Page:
# Containers should only install npm libraries if the dependencies have changed
# in package.json. Therefore, package.json has an MD5 hash saved to a shared file
# each time the dependencies are installed.
# If package.json changes due to new dependencies,
# a different MD5 hash will be generated that differs from
# the one that has been saved.
check_npm_libraries() {
if [ ! -f $MD5_FILE ] || ! md5sum -c --status <<<"$(cat $MD5_FILE)"; then
echo "INVALID"
echo "VALID"
# If the dependencies have changed, they are updated with a call to “npm install”.
# After this, the hash of the package.json file the dependencies came from
# is saved to the hash file.
install_npm_libraries() {
npm install grunt
echo "Installing npm Libraries..."
npm install --unsafe-perm --loglevel info
write_md5_sum_to_md5_file() {
echo "package.json md5" $(md5sum ./package.json)
md5sum ./package.json > $MD5_FILE
prepare_npm_volume() {
#Try to get node_modules lock.
#Check status of npm libraries now that this container has the lock.
echo "This container has the lock on the npm libraries."
if [ "$npm_library_status" == "INVALID" ]; then
echo "Valid cached npm libraries detected, skipping npm install"
# The lock must be explicitly released here,
# because the process is expected to continue after this script is done.
unlock $LOCK_FD
#Execute commands here
echo "arguments received: [email protected]"
exec "[email protected]"

So: the first time a user starts up the application containers, one of them will grab the lock and install the dependencies. The rest of the containers will wait for it to finish, see that the dependencies are valid before turning the control over to our grunt startup tasks. Dependencies are automatically checked and updated, but subsequent start ups will occur quickly and without calls to “npm install” until the dependencies change.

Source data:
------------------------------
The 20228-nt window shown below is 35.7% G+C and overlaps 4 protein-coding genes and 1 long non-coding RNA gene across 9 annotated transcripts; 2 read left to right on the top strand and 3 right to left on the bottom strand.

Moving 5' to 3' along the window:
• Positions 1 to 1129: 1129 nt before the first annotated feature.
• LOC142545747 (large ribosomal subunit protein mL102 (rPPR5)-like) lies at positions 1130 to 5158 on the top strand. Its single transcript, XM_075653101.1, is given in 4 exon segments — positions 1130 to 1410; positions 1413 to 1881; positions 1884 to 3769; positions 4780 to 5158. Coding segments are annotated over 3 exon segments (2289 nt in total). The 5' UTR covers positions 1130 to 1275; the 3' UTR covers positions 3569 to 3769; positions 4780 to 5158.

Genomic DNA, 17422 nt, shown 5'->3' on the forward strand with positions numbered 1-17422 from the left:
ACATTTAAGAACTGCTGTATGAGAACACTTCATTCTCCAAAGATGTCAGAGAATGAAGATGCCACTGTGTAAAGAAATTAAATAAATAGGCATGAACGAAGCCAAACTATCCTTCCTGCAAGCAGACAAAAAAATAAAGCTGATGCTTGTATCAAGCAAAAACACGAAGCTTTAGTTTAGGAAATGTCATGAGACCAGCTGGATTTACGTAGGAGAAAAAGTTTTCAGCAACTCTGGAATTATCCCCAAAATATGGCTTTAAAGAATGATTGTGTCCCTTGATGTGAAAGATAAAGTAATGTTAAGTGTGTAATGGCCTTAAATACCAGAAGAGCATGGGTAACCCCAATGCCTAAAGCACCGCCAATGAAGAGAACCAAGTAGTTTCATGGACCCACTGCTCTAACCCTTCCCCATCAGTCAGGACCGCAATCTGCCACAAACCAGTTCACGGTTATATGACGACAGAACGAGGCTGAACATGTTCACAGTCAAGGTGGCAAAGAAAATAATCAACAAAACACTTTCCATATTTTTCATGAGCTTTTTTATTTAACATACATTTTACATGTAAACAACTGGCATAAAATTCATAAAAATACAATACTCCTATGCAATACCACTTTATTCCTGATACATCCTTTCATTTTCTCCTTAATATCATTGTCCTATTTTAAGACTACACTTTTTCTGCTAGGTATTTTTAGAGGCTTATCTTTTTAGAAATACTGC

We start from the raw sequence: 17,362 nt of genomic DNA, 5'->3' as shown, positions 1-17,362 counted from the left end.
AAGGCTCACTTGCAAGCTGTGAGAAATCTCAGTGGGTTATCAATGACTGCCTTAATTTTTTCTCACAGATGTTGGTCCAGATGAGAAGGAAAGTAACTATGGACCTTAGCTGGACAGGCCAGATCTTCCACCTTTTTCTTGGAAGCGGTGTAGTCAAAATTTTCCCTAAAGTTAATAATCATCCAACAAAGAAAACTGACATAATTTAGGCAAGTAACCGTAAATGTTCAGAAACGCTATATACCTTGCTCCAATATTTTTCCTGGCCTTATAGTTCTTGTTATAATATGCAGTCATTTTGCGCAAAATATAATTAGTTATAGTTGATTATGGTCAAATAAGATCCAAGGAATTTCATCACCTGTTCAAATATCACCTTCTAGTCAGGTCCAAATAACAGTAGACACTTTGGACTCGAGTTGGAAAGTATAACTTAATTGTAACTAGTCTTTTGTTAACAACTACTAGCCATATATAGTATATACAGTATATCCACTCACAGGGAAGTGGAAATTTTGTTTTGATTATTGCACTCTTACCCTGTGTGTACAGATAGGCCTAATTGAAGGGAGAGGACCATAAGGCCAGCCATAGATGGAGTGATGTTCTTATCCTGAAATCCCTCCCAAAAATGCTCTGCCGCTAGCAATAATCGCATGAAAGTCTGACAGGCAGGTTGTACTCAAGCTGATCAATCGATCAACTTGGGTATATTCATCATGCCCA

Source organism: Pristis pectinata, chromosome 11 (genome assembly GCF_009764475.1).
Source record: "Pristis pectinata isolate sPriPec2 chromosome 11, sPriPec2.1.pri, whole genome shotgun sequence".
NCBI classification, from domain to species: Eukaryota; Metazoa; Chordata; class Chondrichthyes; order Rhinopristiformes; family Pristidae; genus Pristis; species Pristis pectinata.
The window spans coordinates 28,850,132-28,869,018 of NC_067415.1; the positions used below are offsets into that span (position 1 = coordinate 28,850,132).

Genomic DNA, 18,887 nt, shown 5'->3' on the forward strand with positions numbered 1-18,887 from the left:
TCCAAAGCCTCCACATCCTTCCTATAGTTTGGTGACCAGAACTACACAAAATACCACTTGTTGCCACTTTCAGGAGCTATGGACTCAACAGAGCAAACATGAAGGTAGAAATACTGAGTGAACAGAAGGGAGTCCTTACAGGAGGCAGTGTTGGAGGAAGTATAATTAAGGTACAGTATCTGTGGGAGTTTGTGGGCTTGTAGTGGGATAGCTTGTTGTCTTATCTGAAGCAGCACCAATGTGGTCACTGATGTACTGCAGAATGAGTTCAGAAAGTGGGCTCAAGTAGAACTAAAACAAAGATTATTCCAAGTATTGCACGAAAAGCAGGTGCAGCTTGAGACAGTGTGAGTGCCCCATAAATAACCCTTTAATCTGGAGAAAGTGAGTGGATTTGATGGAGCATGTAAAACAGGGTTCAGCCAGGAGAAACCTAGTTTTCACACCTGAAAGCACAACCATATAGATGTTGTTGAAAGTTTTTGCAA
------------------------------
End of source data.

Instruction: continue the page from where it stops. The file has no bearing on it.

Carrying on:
In the event of a container shutdown, networking failure, or Docker daemon shutdown, the lock on the file descriptor is released automatically. Developers can restart the Docker containers and continue with their workflow to recover from this unexpected failure.

In addition to the container startup synchronization system, we have a Docker image that contains the correct versions of node, npm, and other programs. Docker Compose links the application containers, a Postgres container, a mock Amazon SQS queue, and other supporting containers.

We have implemented The Go Script pattern as the last piece of the puzzle to make setting up the application, starting it, and running the tests one-step commands. This pattern is used by almost every project at Earnest, and it’s implementation in this project brings it in line with the rest of Earnest’s tooling. Developers new to the project can become productive quickly, and all developers can keep their focus on high-level goals instead of low-level implementation details.

Accomplishing these goals was time-consuming and difficult, but worth it. Team morale improved as a longstanding pain point in the daily life of Earnest software developers was eliminated. Our software developers reported that this tool increased their efficiency by an average of 32.5% when working on the monolith. On an average workday, this tool is used around 200 times by the engineering team.

All 25 current contributors to the project are now working with the same, complete version of the application, and they can easily replicate the behavior of the build, staging, and production environments. And now new hires can get the monolith set up in half an hour, instead of a week.

“Very very very nice work fellas” — An Earnest Software Developer

Disclaimer: This blog post provides personal finance educational information, and it is not intended to provide legal, financial, or tax advice.